Blame it on rain? Go ahead, it’s coming

Herald staff

The unseasonably clear, blue days of recent weeks may have fallen victim to clouds and rain.

That could make for treacherous driving on mountain passes this weekend. But there’s a silver lining there for people with lung ailments or an itch to start skiing.

Blustery, wet weather blew away the cold front that had kept the Puget Sound region bathed in sunshine and frost.

The region is now expected to settle into a more typical early-winter weather pattern with several days of alternating rain and intermittent showers, said Dustin Guy, a meteorologist with the National Weather Service in Seattle.

"Expect plenty of rain," he said.

That’s good news for skiers, but potentially bad news for people trying to drive through the Cascade Mountains at the end of the busy weekend.

The National Weather Service on Friday predicted rain in the North Cascades, with 3 to 5 inches of snow on higher passes by this morning, and more snow Saturday night.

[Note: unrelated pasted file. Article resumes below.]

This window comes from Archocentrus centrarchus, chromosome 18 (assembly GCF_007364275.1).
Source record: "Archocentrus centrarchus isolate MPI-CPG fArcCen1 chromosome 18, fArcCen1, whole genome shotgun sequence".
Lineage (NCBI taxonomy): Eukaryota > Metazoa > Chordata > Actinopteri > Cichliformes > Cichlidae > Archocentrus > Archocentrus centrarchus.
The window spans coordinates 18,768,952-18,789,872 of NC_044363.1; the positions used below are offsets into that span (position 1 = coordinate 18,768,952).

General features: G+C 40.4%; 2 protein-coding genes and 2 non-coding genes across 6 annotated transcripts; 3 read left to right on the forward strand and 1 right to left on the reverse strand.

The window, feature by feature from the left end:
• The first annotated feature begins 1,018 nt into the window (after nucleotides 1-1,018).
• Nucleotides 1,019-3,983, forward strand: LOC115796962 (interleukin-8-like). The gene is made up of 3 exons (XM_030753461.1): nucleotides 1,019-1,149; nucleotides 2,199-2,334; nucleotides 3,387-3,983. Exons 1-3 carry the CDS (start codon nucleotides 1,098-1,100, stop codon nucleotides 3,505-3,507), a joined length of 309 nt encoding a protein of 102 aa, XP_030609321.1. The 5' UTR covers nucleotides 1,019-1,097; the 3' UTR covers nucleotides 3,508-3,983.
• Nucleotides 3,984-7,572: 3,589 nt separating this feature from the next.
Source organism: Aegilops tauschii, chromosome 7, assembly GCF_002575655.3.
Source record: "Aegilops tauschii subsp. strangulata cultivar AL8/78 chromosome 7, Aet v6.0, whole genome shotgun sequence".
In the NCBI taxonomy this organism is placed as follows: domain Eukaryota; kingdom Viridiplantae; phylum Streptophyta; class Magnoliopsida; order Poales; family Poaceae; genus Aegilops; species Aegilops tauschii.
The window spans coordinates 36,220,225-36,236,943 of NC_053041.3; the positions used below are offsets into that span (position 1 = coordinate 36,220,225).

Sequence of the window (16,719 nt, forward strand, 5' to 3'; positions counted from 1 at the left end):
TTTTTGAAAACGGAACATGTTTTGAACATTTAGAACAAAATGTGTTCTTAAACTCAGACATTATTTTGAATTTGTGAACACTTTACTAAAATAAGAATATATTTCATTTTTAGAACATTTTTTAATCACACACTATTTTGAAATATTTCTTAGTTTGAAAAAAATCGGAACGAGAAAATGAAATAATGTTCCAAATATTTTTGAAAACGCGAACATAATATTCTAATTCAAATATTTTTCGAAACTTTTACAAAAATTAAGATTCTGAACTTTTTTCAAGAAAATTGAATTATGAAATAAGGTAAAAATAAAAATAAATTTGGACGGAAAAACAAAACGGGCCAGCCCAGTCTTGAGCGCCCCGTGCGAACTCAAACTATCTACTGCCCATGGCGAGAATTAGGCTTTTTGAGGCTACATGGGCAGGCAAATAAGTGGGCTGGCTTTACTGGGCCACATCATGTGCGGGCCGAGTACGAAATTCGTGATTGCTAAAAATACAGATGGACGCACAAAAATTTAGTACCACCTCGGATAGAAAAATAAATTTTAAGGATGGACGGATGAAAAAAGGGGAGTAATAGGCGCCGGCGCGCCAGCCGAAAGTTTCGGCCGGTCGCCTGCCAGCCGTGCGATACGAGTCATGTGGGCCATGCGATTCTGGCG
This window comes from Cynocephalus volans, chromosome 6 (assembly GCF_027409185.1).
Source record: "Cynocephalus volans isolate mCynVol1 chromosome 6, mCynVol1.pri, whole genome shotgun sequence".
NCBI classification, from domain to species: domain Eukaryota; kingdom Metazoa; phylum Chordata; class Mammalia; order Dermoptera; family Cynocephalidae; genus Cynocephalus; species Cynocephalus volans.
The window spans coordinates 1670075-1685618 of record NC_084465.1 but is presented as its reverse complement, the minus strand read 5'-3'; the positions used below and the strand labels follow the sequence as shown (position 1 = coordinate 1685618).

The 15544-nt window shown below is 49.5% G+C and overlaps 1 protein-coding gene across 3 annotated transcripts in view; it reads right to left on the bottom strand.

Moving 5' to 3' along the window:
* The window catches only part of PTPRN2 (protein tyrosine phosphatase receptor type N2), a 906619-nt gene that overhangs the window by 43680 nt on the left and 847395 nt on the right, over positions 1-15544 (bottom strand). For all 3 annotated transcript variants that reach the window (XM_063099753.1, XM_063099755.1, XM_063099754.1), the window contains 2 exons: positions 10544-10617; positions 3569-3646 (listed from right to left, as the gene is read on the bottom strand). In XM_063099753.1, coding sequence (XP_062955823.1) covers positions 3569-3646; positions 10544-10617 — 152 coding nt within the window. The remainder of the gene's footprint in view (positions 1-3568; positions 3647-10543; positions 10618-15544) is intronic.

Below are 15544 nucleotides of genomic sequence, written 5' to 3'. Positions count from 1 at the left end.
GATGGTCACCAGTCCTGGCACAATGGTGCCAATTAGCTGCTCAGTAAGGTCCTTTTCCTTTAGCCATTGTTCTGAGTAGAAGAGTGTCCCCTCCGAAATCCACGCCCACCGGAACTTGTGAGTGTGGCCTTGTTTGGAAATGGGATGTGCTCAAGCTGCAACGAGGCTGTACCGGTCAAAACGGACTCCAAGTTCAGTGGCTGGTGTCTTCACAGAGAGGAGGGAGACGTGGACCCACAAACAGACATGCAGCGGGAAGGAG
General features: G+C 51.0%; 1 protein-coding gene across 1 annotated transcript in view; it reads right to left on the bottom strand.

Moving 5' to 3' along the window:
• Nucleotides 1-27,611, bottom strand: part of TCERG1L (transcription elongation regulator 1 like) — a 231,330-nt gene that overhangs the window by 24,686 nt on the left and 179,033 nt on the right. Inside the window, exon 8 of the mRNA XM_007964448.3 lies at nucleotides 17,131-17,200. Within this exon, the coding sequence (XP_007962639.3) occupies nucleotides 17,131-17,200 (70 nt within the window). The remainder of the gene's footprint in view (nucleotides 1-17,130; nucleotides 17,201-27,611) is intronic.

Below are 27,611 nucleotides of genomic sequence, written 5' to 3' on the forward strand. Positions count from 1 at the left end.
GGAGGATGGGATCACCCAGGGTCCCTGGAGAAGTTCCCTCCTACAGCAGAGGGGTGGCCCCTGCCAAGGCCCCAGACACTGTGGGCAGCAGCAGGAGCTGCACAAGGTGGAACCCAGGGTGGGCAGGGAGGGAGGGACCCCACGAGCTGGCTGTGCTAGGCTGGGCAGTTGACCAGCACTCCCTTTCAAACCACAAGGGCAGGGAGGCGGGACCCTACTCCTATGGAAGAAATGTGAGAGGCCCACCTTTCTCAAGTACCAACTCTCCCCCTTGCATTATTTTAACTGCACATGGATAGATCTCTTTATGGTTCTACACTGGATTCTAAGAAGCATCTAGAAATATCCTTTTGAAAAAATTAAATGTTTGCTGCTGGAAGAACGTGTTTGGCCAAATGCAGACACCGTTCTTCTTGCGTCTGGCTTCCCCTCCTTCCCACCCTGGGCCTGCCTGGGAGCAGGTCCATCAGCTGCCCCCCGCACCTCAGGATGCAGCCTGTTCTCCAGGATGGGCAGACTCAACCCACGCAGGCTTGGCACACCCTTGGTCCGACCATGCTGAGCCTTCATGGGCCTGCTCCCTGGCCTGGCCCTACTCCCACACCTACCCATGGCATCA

Friday morning, the Stevens Pass Ski Area reported 4 inches of new snow with a base of 9 inches. The area generally needs 30 to 36 inches of snow to open, according to the resort. The Mount Baker and Crystal Mountain ski resorts, which are usually some of the earliest to open, remain closed Friday.

The new weather fronts also banished rising pollution levels that prompted a temporary ban on lighting up wood stoves and fireplaces.

The Puget Sound Clean Air Agency rescinded the eight-day ban Thursday, just in time for people to light up their fires to warm Thanksgiving gatherings.

Particulate levels in Lynnwood, the only Snohomish County monitoring station listed on the agency’s Web site, on Wednesday rose to levels where it could prove unhealthy for people with respiratory problems, the elderly and children. It then fell off significantly for Thanksgiving Day, and remained low Friday, according to the agency.

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